Every day, Wall Street analysts upgrade some stocks, downgrade others, and "initiate coverage" on a few more. But do these analysts even know what they're talking about? Today, we're taking one high-profile Wall Street pick and putting it under the microscope...
It's been one week now since Starbucks (NASDAQ:SBUX) reported its fiscal Q1 2018 earnings. In the seven days since, Starbucks has suffered two analyst downgrades already, as first Goldman Sachs cut Starbucks from its "Conviction Buy" list (though maintained a buy rating), and then Bernstein downgraded it to market perform.
Today, the third shoe dropped.
Mizuho downgrades Starbucks
Early this morning, Japan's Mizuho Securities announced that it, too, has decided to downgrade Starbucks. Ratcheting back the shares to a neutral rating, Mizuho also cut its price target on Starbucks stock by 12%, to $60 a share.
And yet, it almost feels like Mizuho did this under duress. "We wrestle with the fact that we continue to view Starbucks as one of the best long-term stories in the consumer sector," writes Mizuho in a report covered by StreetInsider.com (requires subscription). "As long as US comps continue to decelerate in the near-term, the market will be less willing to justify multiple premiums," says Mizuho, echoing similar comments centering on comps made by Goldman and Bernstein earlier.
Neither does Mizuho think that Starbucks will receive full credit for its "China growth story." Instead, Mizuho expects investors to focus on Starbucks' difficulty getting the "'casual' customer" to buy more coffee.
What went wrong
And Mizuho may be right about that. So far, the week following earnings has seen Starbucks stock slide from just above Mizuho's new $60 price target, to well below it -- down more than 7.5% in seven days. So why are investors upset with Starbucks?
Here's the news in a nutshell. Last Thursday, Starbucks Q1 2018 earnings featuring 6% growth in sales and 25% growth in earnings (adjusted for one-time items, which when included resulted in a much bigger net profit). That doesn't sound so bad. However, "comps" -- same-store sales at existing Starbucks stores, excluding sales made by newly opened restaurants -- inched up only a bare 2%, which was about half what Starbucks had been targeting at the midpoint. What's more, Starbucks attributed essentially all of that comps growth to "a 2% increase in average ticket."
In other words, folks who shop at Starbucks already spent a bit more this year than last year -- but actual attraction of new customers to the brand failed.
What's more, comps appeared to weaken as the quarter progressed, suggesting things are not getting better at Starbucks, but worse. Starbucks CEO Kevin Johnson blamed a dearth of traffic from "occasional non-Starbucks Rewards customers" for the shortfall.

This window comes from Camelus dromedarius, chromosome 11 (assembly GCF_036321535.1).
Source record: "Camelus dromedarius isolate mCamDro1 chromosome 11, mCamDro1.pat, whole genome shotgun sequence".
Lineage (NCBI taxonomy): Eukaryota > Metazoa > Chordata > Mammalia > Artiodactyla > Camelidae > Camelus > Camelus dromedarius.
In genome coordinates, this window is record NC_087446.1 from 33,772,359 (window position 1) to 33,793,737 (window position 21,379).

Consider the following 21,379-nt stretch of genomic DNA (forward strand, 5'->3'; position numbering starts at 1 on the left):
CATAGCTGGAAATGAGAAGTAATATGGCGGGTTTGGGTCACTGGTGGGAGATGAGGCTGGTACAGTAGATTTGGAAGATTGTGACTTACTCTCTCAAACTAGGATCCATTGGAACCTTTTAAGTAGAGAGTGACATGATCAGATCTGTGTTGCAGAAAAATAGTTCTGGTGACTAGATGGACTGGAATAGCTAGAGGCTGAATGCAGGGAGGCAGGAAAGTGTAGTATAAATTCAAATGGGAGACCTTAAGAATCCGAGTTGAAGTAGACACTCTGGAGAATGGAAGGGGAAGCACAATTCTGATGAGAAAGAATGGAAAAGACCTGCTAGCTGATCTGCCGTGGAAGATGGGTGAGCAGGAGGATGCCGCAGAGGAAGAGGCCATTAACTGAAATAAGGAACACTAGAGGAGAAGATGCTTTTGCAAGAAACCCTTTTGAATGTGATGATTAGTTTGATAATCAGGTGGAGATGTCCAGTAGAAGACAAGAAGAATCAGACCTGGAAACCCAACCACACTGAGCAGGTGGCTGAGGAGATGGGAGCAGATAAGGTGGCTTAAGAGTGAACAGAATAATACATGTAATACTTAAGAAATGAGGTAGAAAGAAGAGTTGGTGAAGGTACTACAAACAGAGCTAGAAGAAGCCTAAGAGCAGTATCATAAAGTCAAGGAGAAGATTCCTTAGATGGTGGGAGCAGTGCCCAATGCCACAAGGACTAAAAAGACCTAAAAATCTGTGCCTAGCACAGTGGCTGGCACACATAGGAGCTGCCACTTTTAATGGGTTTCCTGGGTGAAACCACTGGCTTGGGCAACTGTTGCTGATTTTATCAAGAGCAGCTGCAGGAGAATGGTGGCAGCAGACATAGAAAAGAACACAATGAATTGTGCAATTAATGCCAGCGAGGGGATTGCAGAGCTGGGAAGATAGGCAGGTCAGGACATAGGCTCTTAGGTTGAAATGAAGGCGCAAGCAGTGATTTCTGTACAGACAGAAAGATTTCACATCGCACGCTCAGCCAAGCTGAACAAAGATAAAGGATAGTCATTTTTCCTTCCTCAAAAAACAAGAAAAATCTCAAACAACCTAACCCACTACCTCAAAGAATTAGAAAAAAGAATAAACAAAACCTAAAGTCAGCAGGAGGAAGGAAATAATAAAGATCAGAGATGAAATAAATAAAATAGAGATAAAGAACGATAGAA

What it means for investors
What's the upshot for investors? Mizuho worries that investors won't be willing to pay "premium" multiples to earnings for Starbucks, yet seems tempted to endorse the stock regardless of Q1's disappointing comps numbers. At the same time, Bernstein notes that in its opinion, Starbucks's valuation is actually quite "low vs history and peers" -- yet Bernstein, too, decided in the end to downgrade the stock.
So who is right? Clearly, Starbucks' business has some troubles to work out. But is Starbucks an expensive stock that you might want to buy anyway, in anticipation investors will pay even more for it once same-store sales resume growing faster? Or is it a "low"-priced stock -- also with the potential to bounce back?
It may be both...and neither. Currently, Starbucks stock sells for a trailing P/E ratio of 18.1. That certainly looks cheap relative to the average 26.5 P/E ratio of stocks included in the S&P 500. Problem is, once you dig into the numbers, what you find is that over the past 12 months, Starbucks actually generated only about $2.8 billion in real free cash flow (FCF) -- far less than its $4.4 billion in reported net income. On a $79.8 billion market capitalization, that works out to a 28.5 times FCF valuation for Starbucks stock.
What's more, the disconnect between Starbucks' reported net income and its actual free cash flow is growing larger over time. Over the past five financial years, data from S&P Global Market Intelligence show that Starbucks has reported net income totaling $10.6 billion, but generated only $9.4 billion in free cash flow -- roughly $0.89 in cash profits for every $1 of reported accounting profit. The company's most recent results, though, show that the divergence has swelled to the point where Starbucks now generates only $0.64 in free cash flow per $1 of reported earnings.
When you get right down to it, though, whether you see Starbucks as a stock trading for more than 18 times earnings, or as one costing 28.5 times free cash flow, either way, the valuation is too high for the 15% long-term growth rate that analysts project for Starbucks. I think Starbucks stock is simply too expensive -- and the analysts are right to downgrade it.